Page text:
Lythe (St. Oswald)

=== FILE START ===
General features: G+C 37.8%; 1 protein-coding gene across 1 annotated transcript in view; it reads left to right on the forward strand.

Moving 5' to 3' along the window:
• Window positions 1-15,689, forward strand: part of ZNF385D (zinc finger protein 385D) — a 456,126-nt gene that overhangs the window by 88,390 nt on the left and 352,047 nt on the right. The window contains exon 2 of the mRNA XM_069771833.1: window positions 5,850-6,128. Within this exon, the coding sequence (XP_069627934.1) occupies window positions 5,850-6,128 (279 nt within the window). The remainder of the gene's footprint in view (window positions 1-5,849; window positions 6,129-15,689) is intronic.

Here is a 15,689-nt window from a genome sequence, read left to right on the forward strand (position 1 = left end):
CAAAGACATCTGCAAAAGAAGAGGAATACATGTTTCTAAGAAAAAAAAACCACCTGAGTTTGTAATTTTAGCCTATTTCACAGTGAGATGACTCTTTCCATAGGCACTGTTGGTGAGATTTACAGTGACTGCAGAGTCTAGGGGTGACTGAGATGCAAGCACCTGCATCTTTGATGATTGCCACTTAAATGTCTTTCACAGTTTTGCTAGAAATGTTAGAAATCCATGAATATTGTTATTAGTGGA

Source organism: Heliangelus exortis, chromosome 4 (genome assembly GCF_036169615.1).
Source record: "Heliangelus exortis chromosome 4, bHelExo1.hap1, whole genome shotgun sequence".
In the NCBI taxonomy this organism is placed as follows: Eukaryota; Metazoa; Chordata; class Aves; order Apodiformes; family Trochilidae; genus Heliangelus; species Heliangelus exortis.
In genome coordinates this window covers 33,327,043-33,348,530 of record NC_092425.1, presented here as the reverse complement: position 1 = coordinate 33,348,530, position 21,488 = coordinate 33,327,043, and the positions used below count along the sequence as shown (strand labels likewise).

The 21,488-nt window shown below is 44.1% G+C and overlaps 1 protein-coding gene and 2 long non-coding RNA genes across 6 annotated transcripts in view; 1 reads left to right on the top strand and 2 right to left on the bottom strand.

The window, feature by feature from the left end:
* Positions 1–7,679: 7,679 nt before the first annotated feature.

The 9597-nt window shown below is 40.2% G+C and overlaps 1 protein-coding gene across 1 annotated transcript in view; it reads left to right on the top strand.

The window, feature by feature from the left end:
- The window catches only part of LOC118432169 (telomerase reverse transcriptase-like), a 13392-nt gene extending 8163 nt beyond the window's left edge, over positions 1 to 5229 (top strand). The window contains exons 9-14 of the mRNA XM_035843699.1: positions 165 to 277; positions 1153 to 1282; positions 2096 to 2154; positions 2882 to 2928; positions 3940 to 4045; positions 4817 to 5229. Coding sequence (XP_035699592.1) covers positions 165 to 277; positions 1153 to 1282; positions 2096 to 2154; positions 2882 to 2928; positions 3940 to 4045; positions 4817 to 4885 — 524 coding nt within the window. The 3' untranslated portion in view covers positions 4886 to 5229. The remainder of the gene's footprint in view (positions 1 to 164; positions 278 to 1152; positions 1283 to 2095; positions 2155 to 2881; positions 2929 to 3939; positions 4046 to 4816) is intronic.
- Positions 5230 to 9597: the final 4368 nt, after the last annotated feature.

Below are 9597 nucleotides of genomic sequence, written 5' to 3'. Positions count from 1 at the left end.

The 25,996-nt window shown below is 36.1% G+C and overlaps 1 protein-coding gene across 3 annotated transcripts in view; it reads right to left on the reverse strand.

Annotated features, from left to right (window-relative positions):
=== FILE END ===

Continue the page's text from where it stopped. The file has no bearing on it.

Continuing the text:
LYTHE (St. Oswald), a parish, in the union of Whitby, E. division of the liberty of Langbaurgh, N. riding of York; containing, with the townships of Barnby, Borrowby, Ellerby, Hutton-Mulgrave, Mickleby, Newton-Mulgrave, and Ugthorpe, 2080 inhabitants, of whom 1063 are in the township of Lythe, 4 miles (W. N. W.) from Whitby. This parish, which is bounded on the east by the sea, is on the road from Whitby to Guisborough, and comprises 12,070 acres, exclusive of 700 or 800 acres of uninclosed moor. Upwards of onethird of the land is arable, and the rest meadow, pasture, and wood; the surface is undulated, the soil a good sound clay and loam, and the scenery, generally bold, in many parts picturesque and beautiful. The township of Lythe contains 3711 acres. At Kettleness and Sandsend, in the parish, are very considerable alumworks, which have been carried on for more than 200 years, and are now the property of the Marquess of Normanby. The lofty cliff at Kettleness, the base of which was excavated with numerous caves and fissures, became dislocated on the night of December 17th, 1829, when the whole hamlet situated on its summit, glided down towards the sea; the inhabitants were secured by retreating to a ship lying off the coast for a cargo of alum. The village of Lythe is large, well built, and pleasantly situated at the distance of half a mile from the sea. Mulgrave Castle, the magnificent seat of the Marquess of Normanby, stands a little south, and commands extensive views. The living is a discharged vicarage, valued in the king's books at £10. 12. 6.; net income, £150; patron and appropriator, the Archbishop of York. The church, though of modern appearance, is an ancient structure; a square tower was added in 1770, and the edifice was re-roofed in 1820: it stands conspicuously on an eminence, and forms a landmark for mariners at sea. There is a place of worship for Wesleyans; and at Ugthorpe is a Roman Catholic chapel. A parochial school is aided by the Marchioness of Normanby. Peter de Mauley in the reign of Henry III. obtained a weekly market to be held here, and a fair on the eve of the festival of St. Oswald; but both have been long disused.